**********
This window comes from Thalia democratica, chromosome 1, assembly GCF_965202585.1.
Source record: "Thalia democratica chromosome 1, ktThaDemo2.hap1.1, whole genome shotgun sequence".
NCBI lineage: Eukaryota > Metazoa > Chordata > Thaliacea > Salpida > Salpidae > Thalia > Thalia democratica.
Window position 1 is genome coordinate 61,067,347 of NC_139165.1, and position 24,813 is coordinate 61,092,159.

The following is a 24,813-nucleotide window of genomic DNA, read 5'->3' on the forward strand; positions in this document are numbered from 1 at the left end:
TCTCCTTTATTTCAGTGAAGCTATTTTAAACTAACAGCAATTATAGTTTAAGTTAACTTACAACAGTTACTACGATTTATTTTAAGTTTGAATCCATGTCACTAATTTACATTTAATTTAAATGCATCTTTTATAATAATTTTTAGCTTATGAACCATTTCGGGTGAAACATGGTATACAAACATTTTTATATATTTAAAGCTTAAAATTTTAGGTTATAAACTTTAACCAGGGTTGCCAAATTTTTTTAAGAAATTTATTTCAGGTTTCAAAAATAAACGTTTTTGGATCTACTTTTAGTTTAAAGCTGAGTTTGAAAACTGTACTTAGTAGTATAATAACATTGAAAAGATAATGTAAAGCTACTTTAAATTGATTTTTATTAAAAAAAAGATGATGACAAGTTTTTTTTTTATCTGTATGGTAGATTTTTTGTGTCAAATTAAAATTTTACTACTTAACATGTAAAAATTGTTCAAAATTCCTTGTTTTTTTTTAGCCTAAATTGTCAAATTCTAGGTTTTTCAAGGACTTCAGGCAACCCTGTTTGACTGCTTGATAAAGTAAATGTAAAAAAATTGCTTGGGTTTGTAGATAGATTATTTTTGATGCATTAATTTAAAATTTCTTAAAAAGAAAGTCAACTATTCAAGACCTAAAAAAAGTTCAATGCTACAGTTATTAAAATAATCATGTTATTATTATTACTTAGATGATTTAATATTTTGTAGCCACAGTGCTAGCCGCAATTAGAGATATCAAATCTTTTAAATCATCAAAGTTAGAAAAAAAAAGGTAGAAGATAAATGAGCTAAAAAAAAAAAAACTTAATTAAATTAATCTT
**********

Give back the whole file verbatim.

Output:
This window comes from Thalia democratica, chromosome 1, assembly GCF_965202585.1.
Source record: "Thalia democratica chromosome 1, ktThaDemo2.hap1.1, whole genome shotgun sequence".
NCBI lineage: Eukaryota > Metazoa > Chordata > Thaliacea > Salpida > Salpidae > Thalia > Thalia democratica.
Window position 1 is genome coordinate 61,067,347 of NC_139165.1, and position 24,813 is coordinate 61,092,159.

The following is a 24,813-nucleotide window of genomic DNA, read 5'->3' on the forward strand; positions in this document are numbered from 1 at the left end:
TCTCCTTTATTTCAGTGAAGCTATTTTAAACTAACAGCAATTATAGTTTAAGTTAACTTACAACAGTTACTACGATTTATTTTAAGTTTGAATCCATGTCACTAATTTACATTTAATTTAAATGCATCTTTTATAATAATTTTTAGCTTATGAACCATTTCGGGTGAAACATGGTATACAAACATTTTTATATATTTAAAGCTTAAAATTTTAGGTTATAAACTTTAACCAGGGTTGCCAAATTTTTTTAAGAAATTTATTTCAGGTTTCAAAAATAAACGTTTTTGGATCTACTTTTAGTTTAAAGCTGAGTTTGAAAACTGTACTTAGTAGTATAATAACATTGAAAAGATAATGTAAAGCTACTTTAAATTGATTTTTATTAAAAAAAAGATGATGACAAGTTTTTTTTTTATCTGTATGGTAGATTTTTTGTGTCAAATTAAAATTTTACTACTTAACATGTAAAAATTGTTCAAAATTCCTTGTTTTTTTTTAGCCTAAATTGTCAAATTCTAGGTTTTTCAAGGACTTCAGGCAACCCTGTTTGACTGCTTGATAAAGTAAATGTAAAAAAATTGCTTGGGTTTGTAGATAGATTATTTTTGATGCATTAATTTAAAATTTCTTAAAAAGAAAGTCAACTATTCAAGACCTAAAAAAAGTTCAATGCTACAGTTATTAAAATAATCATGTTATTATTATTACTTAGATGATTTAATATTTTGTAGCCACAGTGCTAGCCGCAATTAGAGATATCAAATCTTTTAAATCATCAAAGTTAGAAAAAAAAAGGTAGAAGATAAATGAGCTAAAAAAAAAAAAACTTAATTAAATTAATCTT